> > Its kind of hard to find a good book that hasn't been obsolesced by
> > the continuing changes to IPv6, judging by the RFC index.
> Anything published in 2003 or later should be in reasonable shape in
> that department. My book is now 2 years old and I don't think there
> are significant issues in this area. Sometimes it helps that the IETF
> moves so slow.  :-)

Apparently, you also need to review the RFC index, for the slew of
changes since 2003. There have been 1500 RFCs published since then.  
Quite a few of those are for IPv6.  I'd say anything published before
2007 is obsolete. And even that might not last long.

> > Here's one DNS example: Recently, a Country code (cctld) domain
> > operator tried to add IPv6 AAAA record support to their cctld name
> > service.  If I recall correctly, they found that they could only
> > have 6 A records, and 3 AAAA records before they ran out of the
> > (IPv4) packet size limitations (512 bytes).
> EDNS0 is your friend,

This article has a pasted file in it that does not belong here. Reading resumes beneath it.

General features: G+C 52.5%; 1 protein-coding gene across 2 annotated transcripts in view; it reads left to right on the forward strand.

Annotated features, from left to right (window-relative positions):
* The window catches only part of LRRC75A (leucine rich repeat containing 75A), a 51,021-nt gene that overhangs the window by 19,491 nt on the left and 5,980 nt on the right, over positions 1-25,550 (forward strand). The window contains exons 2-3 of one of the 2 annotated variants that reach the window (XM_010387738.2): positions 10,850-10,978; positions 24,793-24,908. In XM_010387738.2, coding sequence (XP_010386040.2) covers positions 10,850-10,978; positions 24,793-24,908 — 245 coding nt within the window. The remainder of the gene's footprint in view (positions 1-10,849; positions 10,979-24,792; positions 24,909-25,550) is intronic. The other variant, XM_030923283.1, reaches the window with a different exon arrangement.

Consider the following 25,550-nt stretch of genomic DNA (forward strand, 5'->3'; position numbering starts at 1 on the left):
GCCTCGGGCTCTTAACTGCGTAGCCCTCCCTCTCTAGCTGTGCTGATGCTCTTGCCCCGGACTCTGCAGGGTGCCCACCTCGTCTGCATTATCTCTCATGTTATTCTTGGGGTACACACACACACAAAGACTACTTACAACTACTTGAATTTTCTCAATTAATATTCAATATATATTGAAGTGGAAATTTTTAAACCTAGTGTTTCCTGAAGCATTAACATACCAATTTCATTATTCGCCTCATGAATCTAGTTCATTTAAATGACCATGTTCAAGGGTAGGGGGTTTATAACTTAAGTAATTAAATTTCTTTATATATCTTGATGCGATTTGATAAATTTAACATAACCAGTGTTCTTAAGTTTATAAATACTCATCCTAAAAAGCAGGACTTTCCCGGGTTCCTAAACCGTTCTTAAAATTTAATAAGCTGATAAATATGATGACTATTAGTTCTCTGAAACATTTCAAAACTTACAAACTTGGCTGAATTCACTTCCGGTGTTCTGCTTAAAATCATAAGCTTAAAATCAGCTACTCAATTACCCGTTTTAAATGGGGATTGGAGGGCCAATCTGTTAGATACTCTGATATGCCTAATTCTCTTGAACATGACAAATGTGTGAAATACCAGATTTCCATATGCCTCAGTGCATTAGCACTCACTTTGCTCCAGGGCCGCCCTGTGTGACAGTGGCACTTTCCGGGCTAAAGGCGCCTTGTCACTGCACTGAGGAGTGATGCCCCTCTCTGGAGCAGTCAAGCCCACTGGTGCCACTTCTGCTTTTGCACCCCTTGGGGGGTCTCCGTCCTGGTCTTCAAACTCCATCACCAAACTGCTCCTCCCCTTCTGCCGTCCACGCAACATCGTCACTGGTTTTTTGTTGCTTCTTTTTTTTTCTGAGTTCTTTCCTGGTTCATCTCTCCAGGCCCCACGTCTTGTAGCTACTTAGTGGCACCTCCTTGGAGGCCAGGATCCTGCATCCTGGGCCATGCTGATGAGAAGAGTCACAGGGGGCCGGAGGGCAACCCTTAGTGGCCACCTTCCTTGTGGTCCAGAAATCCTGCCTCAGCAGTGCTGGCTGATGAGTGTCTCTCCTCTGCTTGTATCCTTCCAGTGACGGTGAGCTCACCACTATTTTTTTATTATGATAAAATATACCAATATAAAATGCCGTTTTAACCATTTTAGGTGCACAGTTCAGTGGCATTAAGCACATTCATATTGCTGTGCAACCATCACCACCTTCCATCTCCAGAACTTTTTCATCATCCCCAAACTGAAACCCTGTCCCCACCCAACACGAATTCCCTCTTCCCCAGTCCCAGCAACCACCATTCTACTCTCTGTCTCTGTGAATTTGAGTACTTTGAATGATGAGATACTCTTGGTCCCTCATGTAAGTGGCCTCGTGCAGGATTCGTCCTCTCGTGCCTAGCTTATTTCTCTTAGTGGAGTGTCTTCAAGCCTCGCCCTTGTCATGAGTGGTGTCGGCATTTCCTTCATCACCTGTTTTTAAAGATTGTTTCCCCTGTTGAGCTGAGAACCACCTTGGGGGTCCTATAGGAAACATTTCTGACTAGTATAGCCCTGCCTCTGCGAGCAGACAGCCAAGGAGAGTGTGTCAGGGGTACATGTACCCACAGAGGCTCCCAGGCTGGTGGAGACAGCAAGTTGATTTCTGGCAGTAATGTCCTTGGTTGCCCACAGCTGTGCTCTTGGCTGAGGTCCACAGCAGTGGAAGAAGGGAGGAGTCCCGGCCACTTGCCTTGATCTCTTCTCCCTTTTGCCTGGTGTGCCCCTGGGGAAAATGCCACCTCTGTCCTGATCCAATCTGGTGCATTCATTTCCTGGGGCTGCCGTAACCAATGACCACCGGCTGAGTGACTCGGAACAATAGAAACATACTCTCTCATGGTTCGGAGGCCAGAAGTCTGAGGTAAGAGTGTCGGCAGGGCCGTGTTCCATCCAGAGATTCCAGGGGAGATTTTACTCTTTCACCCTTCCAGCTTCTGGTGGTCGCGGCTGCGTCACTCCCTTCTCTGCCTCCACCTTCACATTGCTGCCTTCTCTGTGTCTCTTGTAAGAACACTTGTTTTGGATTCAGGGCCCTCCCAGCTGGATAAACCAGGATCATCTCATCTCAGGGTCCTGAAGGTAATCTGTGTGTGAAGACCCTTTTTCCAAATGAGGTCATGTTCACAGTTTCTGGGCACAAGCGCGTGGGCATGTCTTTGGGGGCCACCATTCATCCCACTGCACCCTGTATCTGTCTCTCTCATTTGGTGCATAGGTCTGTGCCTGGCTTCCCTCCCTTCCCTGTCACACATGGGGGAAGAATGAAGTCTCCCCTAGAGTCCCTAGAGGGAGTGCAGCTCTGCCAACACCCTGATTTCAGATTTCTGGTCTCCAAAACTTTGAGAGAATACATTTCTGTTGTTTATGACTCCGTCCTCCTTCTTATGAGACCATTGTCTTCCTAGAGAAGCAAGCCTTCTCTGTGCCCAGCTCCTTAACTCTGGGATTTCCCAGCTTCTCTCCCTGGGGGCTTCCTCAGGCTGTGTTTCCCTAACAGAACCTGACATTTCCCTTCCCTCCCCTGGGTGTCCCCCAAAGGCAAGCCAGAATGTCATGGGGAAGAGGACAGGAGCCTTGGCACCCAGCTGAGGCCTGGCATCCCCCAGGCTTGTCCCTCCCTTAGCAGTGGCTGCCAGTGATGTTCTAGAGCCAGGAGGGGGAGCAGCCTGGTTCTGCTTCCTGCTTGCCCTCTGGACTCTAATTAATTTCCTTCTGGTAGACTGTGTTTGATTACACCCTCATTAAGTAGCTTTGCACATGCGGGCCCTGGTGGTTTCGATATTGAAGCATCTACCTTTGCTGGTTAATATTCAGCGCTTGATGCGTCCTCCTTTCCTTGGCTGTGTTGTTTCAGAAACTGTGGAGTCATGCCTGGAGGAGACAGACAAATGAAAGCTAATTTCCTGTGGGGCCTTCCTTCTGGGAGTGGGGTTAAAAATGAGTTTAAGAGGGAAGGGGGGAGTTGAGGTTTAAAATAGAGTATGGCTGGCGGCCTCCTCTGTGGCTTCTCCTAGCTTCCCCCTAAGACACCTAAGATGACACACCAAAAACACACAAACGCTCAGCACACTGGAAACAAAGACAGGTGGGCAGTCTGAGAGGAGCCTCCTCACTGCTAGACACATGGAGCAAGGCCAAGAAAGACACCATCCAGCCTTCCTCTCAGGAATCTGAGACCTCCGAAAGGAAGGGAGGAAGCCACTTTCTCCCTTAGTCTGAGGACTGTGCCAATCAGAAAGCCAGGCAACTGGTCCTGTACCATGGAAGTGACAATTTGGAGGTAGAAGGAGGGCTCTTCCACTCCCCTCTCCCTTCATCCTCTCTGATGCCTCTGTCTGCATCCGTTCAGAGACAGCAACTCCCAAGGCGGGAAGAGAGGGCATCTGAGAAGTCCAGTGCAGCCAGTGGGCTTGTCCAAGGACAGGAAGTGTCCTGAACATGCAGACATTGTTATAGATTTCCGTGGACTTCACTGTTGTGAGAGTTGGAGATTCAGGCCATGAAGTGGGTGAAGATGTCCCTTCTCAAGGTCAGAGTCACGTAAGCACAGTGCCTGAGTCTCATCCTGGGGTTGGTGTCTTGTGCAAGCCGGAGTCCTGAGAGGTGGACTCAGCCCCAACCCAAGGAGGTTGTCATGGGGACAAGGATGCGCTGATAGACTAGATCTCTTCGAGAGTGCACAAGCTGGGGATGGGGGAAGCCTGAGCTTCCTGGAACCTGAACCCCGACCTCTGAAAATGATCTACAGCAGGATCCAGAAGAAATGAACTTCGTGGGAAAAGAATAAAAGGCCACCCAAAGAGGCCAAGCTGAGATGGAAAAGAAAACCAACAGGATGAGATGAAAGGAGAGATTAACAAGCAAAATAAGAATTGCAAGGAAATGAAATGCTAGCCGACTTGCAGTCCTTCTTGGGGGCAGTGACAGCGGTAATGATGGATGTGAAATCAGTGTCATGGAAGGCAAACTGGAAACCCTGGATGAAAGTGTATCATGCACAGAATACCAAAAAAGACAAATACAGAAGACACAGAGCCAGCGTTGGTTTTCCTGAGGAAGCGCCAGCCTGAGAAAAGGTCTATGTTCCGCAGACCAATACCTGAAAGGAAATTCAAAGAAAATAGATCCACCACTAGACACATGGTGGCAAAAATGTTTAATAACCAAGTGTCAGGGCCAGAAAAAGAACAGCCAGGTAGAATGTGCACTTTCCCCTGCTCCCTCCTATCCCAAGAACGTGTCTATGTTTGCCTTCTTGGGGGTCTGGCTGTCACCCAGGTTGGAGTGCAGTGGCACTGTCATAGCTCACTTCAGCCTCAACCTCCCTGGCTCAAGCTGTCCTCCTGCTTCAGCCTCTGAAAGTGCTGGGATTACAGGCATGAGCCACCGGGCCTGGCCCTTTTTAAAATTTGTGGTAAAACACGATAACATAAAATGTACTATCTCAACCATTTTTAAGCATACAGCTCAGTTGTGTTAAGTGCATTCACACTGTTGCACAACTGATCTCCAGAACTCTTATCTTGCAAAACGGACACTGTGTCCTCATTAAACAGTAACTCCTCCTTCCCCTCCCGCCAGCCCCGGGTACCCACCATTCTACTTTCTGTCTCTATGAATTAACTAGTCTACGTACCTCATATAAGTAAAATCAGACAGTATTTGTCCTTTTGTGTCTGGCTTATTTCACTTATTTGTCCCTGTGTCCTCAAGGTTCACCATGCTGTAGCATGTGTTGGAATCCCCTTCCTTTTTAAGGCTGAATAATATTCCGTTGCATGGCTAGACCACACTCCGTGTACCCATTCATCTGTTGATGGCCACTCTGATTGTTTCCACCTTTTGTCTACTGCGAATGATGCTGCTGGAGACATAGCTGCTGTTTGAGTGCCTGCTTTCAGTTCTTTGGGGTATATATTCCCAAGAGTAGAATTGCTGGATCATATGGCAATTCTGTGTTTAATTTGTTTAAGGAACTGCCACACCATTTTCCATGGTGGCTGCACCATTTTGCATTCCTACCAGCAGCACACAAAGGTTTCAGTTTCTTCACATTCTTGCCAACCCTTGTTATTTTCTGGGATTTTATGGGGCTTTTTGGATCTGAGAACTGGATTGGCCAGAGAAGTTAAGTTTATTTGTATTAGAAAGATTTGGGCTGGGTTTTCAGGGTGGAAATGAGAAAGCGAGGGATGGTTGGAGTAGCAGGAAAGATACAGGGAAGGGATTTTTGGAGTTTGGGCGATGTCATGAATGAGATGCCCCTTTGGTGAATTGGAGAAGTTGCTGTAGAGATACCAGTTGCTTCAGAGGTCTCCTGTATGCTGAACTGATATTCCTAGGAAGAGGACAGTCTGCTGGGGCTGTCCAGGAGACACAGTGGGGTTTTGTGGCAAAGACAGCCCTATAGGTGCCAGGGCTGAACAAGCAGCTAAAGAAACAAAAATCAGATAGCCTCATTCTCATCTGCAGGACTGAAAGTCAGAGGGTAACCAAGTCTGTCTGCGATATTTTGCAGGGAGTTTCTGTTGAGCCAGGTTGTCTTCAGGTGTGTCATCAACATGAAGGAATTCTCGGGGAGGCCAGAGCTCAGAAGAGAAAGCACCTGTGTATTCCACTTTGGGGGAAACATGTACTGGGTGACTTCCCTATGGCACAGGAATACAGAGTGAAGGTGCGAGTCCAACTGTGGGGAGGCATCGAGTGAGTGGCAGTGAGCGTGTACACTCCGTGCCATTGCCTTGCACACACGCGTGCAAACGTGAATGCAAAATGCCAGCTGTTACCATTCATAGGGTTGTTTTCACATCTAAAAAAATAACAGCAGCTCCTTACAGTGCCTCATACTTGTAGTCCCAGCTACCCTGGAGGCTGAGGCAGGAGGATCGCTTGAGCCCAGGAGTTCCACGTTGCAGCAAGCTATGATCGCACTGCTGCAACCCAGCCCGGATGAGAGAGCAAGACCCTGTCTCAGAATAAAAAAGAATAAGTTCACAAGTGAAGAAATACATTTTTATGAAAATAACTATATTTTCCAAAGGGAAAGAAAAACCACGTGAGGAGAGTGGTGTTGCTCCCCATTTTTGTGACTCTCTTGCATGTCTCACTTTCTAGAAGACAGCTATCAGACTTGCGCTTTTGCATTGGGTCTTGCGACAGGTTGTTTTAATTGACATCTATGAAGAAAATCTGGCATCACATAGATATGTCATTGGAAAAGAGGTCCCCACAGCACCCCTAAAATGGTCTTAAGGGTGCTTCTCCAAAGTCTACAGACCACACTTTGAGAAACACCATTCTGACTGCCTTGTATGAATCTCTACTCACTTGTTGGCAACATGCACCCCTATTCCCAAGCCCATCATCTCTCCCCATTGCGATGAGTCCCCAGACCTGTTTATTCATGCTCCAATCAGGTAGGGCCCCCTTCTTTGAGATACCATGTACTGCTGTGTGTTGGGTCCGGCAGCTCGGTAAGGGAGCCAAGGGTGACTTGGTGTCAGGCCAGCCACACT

Yes, EDNSO is so servers can send larger packets. However, many
resolvers do not support EDNSO responses.  Further, EDNSO packets may
need to be fragmented, requiring state on the server for Path MTU
discovery.  So EDNSO is unsuitable for anycasted servers. Hmm. Haven't 
we discussed that before. Something about hardball came into play....Why 
do you suppose people play hardball?  Do you suppose they just started 

But one could have dropped a lot of cruft in IPv6 for DNS.  IPv4 DNS is
one of the early, ugly protocols, that can't be changed easily because
of the installed base. IPv6 didn't have an installed base. It _could_
have used a totally new and clean DNS protocol. Certain influential
people associated with root and TLD operators didn't want to do that.  
They had their reasons, I'm sure. Those reasons just weren't in the
public's best interest.

> people who use stupid firewalls get what they deserve. I don' see a
> problem. (But then again, I'm not a root server operator.)

Its not the firewalls that prevent universal EDNSO. But there is a
problem that you obviously "don't see". The market has a way of dealing
with blindness such as yours; it doesn't adopt the product. And rather
than 'open your eyes', you want to coerce the market to adopt your
product by sabotaging the competition, IPv4.

> > There is no technical reason that IPv6 DNS should talk to an IPv4
> > nameserver.
> The DNS is used to determine if a remote system is reachable over IPv4